Interpersonal communications are as strange as they are wonderful. When you’re around the same people five days a week, eight hours a day, you build up a bond that’s relatively indisputable.
Unfortunately, that means there’s plenty of potential for drama, even as there’s potential for friendships.
So, what can you do to – if not entirely prevent arguments in your office space – make sure that your startup’s team can work together peacefully?
There are a few steps you can take to at least make it easier for a team to get along. While much of that compatibility will depend on your employees’ willingness to work together, you’ll also want to keep the following tips in mind.
Before you do anything else, take a look around your workplace.
What would you say is the overall mood? How do your employees communicate with one another?
Some workplaces are jovial, with employees cracking jokes or playing lighthearted pranks on one another. Others are more serious or restrained. Even a sense of modernism versus comfort can change the way people feel as though they can interact with one another professionally.
So, if you want to ensure that your teams are compatible, professional, and forward-thinking, be sure to reflect those expectations in your workplace. Cultivate an atmosphere in which conflicts are openly and reasonably discussed. Encourage your employees to remember that they’re supporting a dream while they’re at work.
With that mindset framework in place, you’ll be able to more readily ensure that your employees can work together peacefully.
You may also want to consider making the hiring process a group event.
While this can be intimidating for new hires, opening up an interview allows your other employees to get a feel for potential coworkers before they’re on-boarded. The opinions of your employees, after all, matters when it comes to new hires. If they feel a person isn’t compatible or doesn’t have the company’s ambitions in mind, they’ll tell you.
In turn, you’ll be able to make hiring decisions that benefit the whole of your company, down to the interpersonal level.
If you want the teams operating out of your office to collaborate, show them how to do so.
This means leading by example. Invite a new group in to collaborate with you and, without telling them, show them how you’d handle conflict. Alternatively, teach them how to delegate – again, without making the process feel like a lecture.
Above all else, try to avoid being hypocritical. If you tell your employees that they need to approach one another honestly, or that they need to air their disagreements politely, don’t contradict those rulings with your own behavior.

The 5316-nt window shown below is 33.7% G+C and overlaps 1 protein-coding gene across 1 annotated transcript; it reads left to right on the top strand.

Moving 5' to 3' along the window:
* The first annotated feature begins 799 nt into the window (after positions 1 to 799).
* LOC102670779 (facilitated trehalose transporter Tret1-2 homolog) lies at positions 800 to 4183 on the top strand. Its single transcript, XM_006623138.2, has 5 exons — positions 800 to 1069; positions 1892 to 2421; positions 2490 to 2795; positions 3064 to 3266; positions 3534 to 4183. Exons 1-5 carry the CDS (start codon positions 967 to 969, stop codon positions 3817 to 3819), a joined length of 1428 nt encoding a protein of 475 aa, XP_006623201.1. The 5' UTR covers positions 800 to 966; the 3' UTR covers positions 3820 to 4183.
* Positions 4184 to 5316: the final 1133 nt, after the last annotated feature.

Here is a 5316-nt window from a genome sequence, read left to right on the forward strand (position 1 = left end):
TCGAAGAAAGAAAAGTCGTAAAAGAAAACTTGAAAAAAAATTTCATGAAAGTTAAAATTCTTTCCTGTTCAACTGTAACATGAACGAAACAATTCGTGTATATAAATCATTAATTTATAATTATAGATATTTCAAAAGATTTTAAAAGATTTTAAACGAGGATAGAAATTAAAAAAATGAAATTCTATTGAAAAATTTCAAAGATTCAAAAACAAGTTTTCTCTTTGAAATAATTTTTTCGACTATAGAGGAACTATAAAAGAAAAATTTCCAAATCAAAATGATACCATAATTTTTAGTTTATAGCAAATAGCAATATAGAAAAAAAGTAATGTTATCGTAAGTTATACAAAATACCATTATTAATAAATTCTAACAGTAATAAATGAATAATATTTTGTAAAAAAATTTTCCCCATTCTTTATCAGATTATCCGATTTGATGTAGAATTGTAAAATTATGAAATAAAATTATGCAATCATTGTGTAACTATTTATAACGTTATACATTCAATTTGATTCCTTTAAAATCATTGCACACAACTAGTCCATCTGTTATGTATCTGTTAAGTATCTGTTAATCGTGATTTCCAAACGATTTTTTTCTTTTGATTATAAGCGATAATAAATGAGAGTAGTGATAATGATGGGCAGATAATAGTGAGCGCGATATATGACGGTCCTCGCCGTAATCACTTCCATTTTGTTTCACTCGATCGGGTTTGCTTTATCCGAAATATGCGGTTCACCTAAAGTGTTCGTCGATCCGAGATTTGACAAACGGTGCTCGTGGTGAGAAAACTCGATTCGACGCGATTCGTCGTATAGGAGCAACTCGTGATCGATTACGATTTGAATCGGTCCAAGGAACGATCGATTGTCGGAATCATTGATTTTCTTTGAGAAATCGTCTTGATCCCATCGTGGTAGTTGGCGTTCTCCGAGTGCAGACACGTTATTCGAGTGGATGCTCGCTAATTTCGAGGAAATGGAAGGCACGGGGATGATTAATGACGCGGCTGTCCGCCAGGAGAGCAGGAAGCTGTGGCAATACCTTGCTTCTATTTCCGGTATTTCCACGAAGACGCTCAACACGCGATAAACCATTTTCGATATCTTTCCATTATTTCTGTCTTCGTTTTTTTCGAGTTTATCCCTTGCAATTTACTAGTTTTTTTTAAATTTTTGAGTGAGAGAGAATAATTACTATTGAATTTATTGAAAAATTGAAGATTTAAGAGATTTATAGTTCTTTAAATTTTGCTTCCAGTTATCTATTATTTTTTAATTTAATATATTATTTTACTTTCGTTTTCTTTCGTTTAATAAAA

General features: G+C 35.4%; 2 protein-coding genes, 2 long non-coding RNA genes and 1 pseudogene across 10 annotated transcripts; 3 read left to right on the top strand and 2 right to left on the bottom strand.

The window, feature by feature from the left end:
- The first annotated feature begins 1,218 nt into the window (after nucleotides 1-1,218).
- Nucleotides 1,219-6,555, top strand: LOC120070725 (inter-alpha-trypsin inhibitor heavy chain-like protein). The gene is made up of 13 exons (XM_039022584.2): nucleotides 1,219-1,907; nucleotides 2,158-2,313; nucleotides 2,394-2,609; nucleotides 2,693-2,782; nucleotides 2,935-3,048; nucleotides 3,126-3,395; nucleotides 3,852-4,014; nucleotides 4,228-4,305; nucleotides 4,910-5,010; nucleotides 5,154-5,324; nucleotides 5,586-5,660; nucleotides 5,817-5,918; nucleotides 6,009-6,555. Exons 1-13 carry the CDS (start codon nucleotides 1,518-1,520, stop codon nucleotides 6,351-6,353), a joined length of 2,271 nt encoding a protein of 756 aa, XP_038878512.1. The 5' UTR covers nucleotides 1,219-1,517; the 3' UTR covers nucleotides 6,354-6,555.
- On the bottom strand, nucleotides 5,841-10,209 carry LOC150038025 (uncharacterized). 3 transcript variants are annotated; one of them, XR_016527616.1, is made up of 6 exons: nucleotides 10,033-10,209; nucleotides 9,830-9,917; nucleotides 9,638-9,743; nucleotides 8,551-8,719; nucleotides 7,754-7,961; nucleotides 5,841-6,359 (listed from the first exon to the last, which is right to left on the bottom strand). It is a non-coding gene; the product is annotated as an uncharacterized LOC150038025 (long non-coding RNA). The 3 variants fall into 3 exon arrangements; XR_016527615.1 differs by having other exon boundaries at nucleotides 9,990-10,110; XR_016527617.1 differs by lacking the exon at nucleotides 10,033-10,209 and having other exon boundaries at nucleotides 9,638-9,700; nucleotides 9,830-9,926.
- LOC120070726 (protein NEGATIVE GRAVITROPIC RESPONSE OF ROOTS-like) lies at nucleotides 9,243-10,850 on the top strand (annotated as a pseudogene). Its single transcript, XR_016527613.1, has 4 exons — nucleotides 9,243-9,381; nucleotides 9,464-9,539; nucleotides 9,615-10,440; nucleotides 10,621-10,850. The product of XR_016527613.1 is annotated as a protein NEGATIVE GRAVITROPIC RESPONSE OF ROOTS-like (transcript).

As is the case with atmosphere setting, your employees will respond to one another with the same approach and tone as you do. When you purposefully cultivate kindness, your employees will mirror your attitude.
Frequent check-ins serve a dual purpose. They’ll keep you updated on the progress of your group while also allowing you to oversee burgeoning interpersonal relationships.
For the best success, check in with your operating teams at least once a week. While you don’t want meetings to overwhelm your employees’ ability to work, you should touch base to make sure that any professional conflicts are receiving the attention that they need. Likewise, you can learn more about your employees and assign them to increasingly appropriate groups the longer they stay with your company.
Your teams should also have the necessary tools to get their jobs done prior to starting in on a project.
For example, make sure they have a Slack channel for themselves so that they can communicate while attending to other responsibilities. Alternatively, they can use a tool like Timeneye to track the progress of their project and to assess how much time each member is contributing to it.
To cover your bases, ask them what tools they think they’ll need for a project, and make sure all members of the party can access them. This will prevent unnecessary delays and conflicts.
Finally, communicate with your employees.
While frequent check-ins will serve you well as an employer, you’ll need to reach out to individuals if you want to establish a trusting and productive atmosphere.
Note that this doesn’t mean serving as your employees’ counselor. Instead, it means making yourself available for professional conversations about what’s going on in your office. Likewise, it means expressing yourself when you’re unhappy with the dynamic of a group.
Like your employees, you need to be able to reach out and have your message and desires received. When you communicate, you show your office that you’re willing to grow alongside them.
You’ll never be able to prevent all of your office’s drama. However, if you make an effort to build a supportive atmosphere that encourages communication as well as productivity, you’ll find that your groups may be more compatible than even they initially believed.